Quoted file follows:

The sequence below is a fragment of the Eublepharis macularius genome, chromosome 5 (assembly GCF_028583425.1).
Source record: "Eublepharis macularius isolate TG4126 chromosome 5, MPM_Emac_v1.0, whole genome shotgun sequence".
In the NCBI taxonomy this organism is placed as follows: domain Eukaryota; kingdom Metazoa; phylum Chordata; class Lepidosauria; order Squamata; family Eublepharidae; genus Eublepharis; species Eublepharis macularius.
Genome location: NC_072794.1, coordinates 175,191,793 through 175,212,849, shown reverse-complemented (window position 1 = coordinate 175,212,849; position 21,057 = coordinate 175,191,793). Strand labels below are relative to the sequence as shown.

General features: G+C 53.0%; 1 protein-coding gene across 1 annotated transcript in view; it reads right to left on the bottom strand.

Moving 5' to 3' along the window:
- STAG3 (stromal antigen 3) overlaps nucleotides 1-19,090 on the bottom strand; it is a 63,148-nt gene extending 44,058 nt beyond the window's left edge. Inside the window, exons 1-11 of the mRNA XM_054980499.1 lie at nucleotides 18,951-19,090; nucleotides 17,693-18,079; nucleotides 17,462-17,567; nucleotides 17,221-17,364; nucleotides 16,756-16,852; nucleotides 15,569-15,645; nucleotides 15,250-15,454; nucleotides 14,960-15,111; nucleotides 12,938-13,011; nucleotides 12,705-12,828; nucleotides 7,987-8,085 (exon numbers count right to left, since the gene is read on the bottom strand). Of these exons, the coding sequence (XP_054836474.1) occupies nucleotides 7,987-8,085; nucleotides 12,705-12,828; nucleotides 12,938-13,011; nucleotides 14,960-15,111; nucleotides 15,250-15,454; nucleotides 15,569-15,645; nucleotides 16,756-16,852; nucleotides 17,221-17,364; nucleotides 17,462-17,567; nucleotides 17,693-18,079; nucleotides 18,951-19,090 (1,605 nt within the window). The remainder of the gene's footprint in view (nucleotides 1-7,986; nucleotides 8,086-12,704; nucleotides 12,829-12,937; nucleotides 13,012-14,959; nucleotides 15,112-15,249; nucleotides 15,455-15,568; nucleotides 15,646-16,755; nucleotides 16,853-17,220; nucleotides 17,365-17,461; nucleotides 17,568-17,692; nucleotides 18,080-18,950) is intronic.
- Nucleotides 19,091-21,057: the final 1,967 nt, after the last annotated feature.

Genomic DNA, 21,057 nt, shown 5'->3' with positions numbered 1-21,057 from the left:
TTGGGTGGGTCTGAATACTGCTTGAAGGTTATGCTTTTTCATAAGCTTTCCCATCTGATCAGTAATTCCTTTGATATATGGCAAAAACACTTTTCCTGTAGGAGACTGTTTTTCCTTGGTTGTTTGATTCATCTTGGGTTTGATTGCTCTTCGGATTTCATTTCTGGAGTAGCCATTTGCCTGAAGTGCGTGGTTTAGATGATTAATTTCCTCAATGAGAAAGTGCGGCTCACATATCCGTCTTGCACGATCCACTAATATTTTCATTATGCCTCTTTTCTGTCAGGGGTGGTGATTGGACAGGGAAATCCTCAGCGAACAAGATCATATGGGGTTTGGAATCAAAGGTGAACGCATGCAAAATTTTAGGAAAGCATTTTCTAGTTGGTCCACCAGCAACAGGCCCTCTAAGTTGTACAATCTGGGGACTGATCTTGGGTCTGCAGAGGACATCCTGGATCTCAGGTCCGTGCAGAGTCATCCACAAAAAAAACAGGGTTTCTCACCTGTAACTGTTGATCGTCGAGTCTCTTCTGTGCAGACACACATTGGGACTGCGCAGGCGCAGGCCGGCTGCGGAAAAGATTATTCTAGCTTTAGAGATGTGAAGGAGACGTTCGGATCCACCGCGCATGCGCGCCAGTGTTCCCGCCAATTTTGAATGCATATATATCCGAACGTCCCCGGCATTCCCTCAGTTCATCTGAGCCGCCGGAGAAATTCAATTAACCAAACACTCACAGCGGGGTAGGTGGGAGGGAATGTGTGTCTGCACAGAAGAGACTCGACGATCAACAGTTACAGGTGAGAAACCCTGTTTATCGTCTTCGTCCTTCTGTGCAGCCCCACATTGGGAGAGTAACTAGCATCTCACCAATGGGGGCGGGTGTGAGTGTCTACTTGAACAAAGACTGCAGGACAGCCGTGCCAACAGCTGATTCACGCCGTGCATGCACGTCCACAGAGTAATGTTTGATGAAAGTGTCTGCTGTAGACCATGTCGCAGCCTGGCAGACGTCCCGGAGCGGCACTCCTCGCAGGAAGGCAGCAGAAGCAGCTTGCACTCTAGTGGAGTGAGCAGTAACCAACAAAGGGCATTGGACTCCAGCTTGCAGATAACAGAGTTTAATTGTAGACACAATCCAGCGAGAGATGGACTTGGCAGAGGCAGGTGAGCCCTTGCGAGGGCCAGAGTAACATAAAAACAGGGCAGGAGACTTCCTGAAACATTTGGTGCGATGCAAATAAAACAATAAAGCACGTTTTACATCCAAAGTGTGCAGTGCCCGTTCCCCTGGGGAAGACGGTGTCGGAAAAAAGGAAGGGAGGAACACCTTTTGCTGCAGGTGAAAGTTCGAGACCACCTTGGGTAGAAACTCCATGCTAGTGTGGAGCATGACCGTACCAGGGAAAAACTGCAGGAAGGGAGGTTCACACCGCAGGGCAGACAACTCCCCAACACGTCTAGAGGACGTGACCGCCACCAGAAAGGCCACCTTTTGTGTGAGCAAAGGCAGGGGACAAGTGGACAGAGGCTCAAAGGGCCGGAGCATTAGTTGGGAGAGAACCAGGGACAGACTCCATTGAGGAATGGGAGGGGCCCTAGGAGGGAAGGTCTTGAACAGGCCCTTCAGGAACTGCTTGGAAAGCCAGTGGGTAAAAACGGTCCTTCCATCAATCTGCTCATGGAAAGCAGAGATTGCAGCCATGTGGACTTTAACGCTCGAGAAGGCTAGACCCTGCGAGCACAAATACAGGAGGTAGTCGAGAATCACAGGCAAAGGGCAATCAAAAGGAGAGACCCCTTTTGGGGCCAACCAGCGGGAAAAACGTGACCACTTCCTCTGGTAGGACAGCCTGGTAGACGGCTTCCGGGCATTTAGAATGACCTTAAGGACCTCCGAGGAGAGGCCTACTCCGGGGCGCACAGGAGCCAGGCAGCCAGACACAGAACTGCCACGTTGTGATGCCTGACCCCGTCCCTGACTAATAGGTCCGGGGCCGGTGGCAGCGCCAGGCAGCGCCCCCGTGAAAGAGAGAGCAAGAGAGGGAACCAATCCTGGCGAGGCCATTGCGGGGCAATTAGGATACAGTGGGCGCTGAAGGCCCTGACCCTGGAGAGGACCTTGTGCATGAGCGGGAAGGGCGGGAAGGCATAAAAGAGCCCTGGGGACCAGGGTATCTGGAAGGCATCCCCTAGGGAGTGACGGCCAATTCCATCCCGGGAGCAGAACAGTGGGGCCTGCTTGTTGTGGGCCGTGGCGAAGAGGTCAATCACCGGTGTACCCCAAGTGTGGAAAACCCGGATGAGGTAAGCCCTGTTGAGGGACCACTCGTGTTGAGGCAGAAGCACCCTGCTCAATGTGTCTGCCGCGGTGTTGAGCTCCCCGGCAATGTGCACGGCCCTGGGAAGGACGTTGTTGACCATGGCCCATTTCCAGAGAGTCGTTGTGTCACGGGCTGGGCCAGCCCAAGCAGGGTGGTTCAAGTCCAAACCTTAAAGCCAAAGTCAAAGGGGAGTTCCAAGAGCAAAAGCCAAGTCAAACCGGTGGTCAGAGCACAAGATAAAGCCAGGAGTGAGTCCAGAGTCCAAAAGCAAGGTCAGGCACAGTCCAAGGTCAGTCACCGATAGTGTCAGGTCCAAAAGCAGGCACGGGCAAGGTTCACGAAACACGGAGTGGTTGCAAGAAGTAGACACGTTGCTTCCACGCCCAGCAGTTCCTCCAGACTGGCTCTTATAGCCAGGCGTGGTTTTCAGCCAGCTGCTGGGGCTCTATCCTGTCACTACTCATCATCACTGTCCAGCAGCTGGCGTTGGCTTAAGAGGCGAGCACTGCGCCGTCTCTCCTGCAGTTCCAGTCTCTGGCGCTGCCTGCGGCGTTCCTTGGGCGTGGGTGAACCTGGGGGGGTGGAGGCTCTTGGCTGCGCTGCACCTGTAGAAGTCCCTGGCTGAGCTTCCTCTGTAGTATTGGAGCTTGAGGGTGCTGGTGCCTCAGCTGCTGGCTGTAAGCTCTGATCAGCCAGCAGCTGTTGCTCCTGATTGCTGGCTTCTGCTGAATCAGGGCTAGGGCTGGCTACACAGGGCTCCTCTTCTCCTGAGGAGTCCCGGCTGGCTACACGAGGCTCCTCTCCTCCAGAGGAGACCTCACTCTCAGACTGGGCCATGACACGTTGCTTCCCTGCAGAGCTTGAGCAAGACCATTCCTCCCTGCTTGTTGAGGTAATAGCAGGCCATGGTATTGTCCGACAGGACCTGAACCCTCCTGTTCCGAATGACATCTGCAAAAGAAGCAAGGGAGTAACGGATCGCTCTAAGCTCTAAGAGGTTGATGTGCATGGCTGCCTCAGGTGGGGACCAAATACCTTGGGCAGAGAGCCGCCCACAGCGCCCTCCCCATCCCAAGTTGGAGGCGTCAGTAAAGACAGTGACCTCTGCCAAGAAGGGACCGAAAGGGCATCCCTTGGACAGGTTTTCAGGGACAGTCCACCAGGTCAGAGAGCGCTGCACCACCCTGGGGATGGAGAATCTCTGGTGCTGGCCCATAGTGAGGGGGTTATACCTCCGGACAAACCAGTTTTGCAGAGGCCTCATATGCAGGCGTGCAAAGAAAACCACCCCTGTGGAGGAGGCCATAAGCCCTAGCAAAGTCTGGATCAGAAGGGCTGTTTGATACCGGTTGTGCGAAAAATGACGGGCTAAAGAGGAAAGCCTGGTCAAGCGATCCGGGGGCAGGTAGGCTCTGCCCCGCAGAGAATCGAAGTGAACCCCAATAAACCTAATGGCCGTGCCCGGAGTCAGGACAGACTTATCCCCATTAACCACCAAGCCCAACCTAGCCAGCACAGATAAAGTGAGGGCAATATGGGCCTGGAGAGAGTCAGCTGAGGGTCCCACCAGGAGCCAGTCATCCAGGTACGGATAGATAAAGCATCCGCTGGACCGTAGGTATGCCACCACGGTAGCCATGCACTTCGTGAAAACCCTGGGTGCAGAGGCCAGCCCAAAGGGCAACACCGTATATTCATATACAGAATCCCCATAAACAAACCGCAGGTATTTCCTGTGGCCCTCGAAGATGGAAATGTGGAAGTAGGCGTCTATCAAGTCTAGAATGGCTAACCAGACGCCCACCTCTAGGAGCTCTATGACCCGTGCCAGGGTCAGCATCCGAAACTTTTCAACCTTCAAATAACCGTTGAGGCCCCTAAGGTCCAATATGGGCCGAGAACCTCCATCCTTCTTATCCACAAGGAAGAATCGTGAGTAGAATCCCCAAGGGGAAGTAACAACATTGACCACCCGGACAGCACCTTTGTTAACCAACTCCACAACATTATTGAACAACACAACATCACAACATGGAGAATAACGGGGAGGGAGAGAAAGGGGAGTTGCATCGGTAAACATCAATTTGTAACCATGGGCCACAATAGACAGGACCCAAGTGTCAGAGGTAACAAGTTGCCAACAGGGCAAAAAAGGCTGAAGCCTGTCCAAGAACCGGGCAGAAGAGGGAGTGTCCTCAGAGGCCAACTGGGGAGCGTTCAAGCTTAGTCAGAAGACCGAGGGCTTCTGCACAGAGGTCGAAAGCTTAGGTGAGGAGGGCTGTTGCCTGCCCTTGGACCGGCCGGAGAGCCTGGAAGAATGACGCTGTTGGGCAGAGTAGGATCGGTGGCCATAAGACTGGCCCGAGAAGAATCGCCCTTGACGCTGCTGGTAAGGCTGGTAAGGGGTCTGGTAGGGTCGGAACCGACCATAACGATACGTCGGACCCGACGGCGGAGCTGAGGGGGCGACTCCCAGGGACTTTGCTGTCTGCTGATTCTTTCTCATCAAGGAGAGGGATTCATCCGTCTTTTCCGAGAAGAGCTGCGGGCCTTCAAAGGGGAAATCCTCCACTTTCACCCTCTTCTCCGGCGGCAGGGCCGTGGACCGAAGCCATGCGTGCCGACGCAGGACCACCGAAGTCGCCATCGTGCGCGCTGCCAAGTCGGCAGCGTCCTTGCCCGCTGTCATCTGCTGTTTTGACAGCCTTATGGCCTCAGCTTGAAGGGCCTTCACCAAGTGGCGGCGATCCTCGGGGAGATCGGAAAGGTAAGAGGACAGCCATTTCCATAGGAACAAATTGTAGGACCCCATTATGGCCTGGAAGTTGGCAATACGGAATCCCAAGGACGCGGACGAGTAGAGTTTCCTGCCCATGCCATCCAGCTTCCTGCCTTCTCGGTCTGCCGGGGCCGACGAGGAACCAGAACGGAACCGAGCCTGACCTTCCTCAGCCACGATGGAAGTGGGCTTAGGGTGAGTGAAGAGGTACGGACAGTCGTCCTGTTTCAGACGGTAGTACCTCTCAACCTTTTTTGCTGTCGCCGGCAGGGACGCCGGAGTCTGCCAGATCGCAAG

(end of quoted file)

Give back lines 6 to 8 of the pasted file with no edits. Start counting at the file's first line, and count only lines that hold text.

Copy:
Moving 5' to 3' along the window:
- STAG3 (stromal antigen 3) overlaps nucleotides 1-19,090 on the bottom strand; it is a 63,148-nt gene extending 44,058 nt beyond the window's left edge. Inside the window, exons 1-11 of the mRNA XM_054980499.1 lie at nucleotides 18,951-19,090; nucleotides 17,693-18,079; nucleotides 17,462-17,567; nucleotides 17,221-17,364; nucleotides 16,756-16,852; nucleotides 15,569-15,645; nucleotides 15,250-15,454; nucleotides 14,960-15,111; nucleotides 12,938-13,011; nucleotides 12,705-12,828; nucleotides 7,987-8,085 (exon numbers count right to left, since the gene is read on the bottom strand). Of these exons, the coding sequence (XP_054836474.1) occupies nucleotides 7,987-8,085; nucleotides 12,705-12,828; nucleotides 12,938-13,011; nucleotides 14,960-15,111; nucleotides 15,250-15,454; nucleotides 15,569-15,645; nucleotides 16,756-16,852; nucleotides 17,221-17,364; nucleotides 17,462-17,567; nucleotides 17,693-18,079; nucleotides 18,951-19,090 (1,605 nt within the window). The remainder of the gene's footprint in view (nucleotides 1-7,986; nucleotides 8,086-12,704; nucleotides 12,829-12,937; nucleotides 13,012-14,959; nucleotides 15,112-15,249; nucleotides 15,455-15,568; nucleotides 15,646-16,755; nucleotides 16,853-17,220; nucleotides 17,365-17,461; nucleotides 17,568-17,692; nucleotides 18,080-18,950) is intronic.
- Nucleotides 19,091-21,057: the final 1,967 nt, after the last annotated feature.